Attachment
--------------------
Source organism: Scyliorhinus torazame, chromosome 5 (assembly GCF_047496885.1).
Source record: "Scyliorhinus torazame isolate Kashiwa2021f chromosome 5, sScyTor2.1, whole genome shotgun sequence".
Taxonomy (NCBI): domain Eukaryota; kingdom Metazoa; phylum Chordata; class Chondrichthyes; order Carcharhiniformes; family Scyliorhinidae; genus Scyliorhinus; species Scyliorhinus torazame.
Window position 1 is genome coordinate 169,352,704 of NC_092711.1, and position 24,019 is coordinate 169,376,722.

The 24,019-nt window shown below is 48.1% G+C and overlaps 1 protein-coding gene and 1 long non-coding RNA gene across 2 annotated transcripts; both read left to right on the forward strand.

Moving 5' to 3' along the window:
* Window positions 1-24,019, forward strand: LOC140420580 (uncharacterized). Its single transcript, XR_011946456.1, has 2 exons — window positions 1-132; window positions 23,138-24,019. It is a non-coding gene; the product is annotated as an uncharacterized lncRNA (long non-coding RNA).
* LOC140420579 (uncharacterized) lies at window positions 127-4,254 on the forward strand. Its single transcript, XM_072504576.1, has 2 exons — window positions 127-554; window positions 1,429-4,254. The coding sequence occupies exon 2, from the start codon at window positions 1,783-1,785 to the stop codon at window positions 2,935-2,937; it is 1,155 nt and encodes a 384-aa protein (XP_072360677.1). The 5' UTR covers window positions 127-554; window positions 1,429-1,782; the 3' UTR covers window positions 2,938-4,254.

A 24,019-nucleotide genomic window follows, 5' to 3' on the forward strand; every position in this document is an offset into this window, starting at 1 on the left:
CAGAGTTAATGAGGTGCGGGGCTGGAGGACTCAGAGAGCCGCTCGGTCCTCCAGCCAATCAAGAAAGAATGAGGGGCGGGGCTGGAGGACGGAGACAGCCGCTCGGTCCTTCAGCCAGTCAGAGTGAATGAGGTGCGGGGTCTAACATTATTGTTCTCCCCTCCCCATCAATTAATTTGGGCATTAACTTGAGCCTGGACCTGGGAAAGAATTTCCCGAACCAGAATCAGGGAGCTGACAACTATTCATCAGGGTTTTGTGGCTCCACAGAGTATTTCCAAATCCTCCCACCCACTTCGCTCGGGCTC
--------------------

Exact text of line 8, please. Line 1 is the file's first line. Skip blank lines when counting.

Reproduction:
* LOC140420579 (uncharacterized) lies at window positions 127-4,254 on the forward strand. Its single transcript, XM_072504576.1, has 2 exons — window positions 127-554; window positions 1,429-4,254. The coding sequence occupies exon 2, from the start codon at window positions 1,783-1,785 to the stop codon at window positions 2,935-2,937; it is 1,155 nt and encodes a 384-aa protein (XP_072360677.1). The 5' UTR covers window positions 127-554; window positions 1,429-1,782; the 3' UTR covers window positions 2,938-4,254.